|     length of Scope String    |         <Scope String>        |
     |                                                               |
     \                   <Scope String>, continued                   \
     |                                                               |

   Note that the <Previous Responders Addr Spec> is a comma delimited
   list.  (See section 20.1.)  The 'length of prev responder list' field
   indicates the length of the comma delimited list string.  A previous
   responder list with 3 elements takes this form:


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   The Naming Authority, if included, will limit the replies to Service
   Type Requests to Service Types which have the specified Naming
   Authority.  If this field is omitted (i.e., the length field is
   zero), the default Naming Authority ("IANA") is assumed.  If the
   length field is -1, service types from all naming authorities are

   The Scope String Field, if included, will limit replies to Service
   Types which have the specified scope or are unscoped.  If this field
   is omitted, all Service Types (from the specified Naming Authority)
   are returned.

8. Service Type Reply Message Format

   The Service Type Reply has the following format:

      0                   1                   2                   3
      0 1 2 3 4 5 6 7 8 9 0 1 2 3 4 5 6 7 8 9 0 1 2 3 4 5 6 7 8 9 0 1
     |        Service Location header (function = SrvTypeRply)       |
     |          Error Code           |    number of service types    |
     |                                                               |
     \                     <Service Type Item 1>                     \
     |                                                               |
     |                             . . .                             |
     |                                                               |
     \                     <Service Type Item N>                     \
     |                                                               |

   The format of a Service Type Item is as follows:

      0                   1                   2                   3
      0 1 2 3 4 5 6 7 8 9 0 1 2 3 4 5 6 7 8 9 0 1 2 3 4 5 6 7 8 9 0 1
     | length of Service Type String |     <Service Type String>     |
     |                                                               |
     \                 <Service Type String>, continued              \
     |                                                               |

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   The Error Code may have one of the following values:

      0        Success

               A SA or DA returns this error when a SrvTypeRqst is
               received which cannot be parsed.

               A DA which is configured to have a scope will return this
               error if it receives a SrvTypeRqst which is set to have a
               scope which it does not support.  An SA will not return
               this error, it will simply silently discard the multicast

               If the DA receives a SrvTypeRqst in a character set which
               it does not support, it MUST use this error.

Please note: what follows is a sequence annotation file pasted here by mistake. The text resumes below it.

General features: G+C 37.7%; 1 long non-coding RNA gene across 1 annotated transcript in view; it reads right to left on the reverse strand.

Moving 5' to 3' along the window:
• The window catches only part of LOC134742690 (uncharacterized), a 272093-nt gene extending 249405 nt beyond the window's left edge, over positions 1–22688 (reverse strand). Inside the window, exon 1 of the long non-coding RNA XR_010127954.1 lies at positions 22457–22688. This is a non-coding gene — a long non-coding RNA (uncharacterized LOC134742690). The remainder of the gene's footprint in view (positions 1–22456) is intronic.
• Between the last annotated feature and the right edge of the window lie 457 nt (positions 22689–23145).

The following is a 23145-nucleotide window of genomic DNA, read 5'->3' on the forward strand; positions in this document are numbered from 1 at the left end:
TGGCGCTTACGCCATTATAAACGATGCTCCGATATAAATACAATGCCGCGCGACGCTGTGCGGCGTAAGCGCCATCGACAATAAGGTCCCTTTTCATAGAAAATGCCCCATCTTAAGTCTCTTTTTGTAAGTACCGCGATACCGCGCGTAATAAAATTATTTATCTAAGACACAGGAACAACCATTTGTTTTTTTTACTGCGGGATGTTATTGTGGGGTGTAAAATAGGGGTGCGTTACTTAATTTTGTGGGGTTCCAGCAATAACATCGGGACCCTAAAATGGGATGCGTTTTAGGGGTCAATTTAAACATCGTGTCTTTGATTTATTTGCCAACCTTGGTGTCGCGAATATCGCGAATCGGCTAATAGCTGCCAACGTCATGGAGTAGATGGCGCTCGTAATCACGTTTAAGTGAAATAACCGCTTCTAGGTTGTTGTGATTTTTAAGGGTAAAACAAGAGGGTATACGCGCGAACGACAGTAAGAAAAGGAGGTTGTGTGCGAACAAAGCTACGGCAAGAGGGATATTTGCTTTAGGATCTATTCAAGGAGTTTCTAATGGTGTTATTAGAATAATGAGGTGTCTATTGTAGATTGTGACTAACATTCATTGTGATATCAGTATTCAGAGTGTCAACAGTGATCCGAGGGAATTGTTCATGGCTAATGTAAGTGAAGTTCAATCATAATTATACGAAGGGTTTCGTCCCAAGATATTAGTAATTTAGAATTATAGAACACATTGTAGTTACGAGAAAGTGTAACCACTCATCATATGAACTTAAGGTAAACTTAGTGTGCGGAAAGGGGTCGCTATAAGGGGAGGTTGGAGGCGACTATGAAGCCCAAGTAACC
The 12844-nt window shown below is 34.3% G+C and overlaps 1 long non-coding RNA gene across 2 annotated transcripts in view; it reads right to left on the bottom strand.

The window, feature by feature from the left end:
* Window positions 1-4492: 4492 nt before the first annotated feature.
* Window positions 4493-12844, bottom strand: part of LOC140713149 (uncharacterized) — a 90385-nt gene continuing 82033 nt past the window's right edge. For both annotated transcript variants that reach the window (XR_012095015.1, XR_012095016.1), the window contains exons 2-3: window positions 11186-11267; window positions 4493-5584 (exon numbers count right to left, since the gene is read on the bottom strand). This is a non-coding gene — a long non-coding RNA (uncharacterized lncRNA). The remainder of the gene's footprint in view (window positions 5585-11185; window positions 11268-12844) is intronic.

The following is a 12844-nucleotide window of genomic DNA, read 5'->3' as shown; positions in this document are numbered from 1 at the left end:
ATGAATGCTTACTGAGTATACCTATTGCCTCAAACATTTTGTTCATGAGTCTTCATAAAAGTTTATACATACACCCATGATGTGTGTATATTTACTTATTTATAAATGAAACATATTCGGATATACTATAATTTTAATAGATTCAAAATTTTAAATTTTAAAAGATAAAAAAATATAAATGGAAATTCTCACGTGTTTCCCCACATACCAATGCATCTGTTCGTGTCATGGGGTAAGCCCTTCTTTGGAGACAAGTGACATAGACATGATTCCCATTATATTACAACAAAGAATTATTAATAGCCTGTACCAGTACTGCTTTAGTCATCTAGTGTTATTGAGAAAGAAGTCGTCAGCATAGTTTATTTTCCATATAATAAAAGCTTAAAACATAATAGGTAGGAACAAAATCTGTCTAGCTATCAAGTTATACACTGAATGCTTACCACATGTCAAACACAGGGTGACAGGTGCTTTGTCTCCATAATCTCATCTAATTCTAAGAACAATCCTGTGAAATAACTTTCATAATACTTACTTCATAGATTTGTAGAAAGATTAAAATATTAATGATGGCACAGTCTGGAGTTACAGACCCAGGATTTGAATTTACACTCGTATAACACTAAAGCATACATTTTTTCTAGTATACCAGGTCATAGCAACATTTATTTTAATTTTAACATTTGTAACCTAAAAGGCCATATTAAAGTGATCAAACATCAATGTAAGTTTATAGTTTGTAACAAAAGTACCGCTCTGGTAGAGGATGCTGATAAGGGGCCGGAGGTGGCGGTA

The service type's name is provided in the <Service Type String>.  If
   the service type has a naming authority other than "IANA" it should
   be returned following the service type string and a "." character.
   See section 20.2.1 for the formal definition of this field.  User
   Agents calculate Service Specific Multicast addresses based on a hash
   of the Service Type (see Section 3.6.2).  This multicast address may
   then be used for issuing Service and Attribute Requests directly to

   The following are examples of Service Type Strings which might be
   found in Service Type Replies:


9. Service Registration Message Format

   After a Service Agent has found a Directory Agent, it begins to
   register its advertised services one at a time.  A Service Agent must
   wait for some random time uniformly distributed within the range
   specified by CONFIG_INTERVAL_11 before registering again.
   Registration is done using the Service Registration message
   specifying all attributes for a service.  If the service registration
   in a protected scope 16.1, then the service MUST include both a URL
   Authentication block and an Attribute Authentication block (see
   section 4.3).  In that case, the service agent MUST set both the 'U'
   bit and the 'A' bit (see section 4).

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   A Directory Agent must acknowledge each service registration request.
   If authentication blocks are included, the Directory Agent MUST
   verify the authentication before registering the service.  This
   requires obtaining key information, either by preconfiguration,
   maintenance of a security association with the service agent, or
   acquiring the appropriate certificate.

   The format of a Service Registration is:

      0                   1                   2                   3
      0 1 2 3 4 5 6 7 8 9 0 1 2 3 4 5 6 7 8 9 0 1 2 3 4 5 6 7 8 9 0 1
     |           Service Location header (function = SrvReg)         |
     |                                                               |
     \                          <URL-Entry>                          \